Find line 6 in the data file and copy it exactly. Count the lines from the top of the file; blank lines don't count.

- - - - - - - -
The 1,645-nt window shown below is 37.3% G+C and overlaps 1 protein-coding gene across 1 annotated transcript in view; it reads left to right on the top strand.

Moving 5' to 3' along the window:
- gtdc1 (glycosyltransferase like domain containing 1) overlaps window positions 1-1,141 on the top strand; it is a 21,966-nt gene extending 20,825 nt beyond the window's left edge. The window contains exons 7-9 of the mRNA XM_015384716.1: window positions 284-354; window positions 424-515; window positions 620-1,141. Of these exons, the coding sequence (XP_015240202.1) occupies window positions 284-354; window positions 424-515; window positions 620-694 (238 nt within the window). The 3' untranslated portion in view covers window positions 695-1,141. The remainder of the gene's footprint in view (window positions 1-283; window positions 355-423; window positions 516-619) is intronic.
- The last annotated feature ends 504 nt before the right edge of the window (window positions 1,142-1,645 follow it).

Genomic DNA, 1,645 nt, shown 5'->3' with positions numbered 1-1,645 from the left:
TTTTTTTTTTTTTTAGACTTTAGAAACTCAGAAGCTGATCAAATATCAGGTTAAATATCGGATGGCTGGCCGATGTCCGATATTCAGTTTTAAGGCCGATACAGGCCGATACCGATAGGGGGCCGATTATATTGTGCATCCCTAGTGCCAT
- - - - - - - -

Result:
TTTTTTTTTTTTTTAGACTTTAGAAACTCAGAAGCTGATCAAATATCAGGTTAAATATCGGATGGCTGGCCGATGTCCGATATTCAGTTTTAAGGCCGATACAGGCCGATACCGATAGGGGGCCGATTATATTGTGCATCCCTAGTGCCAT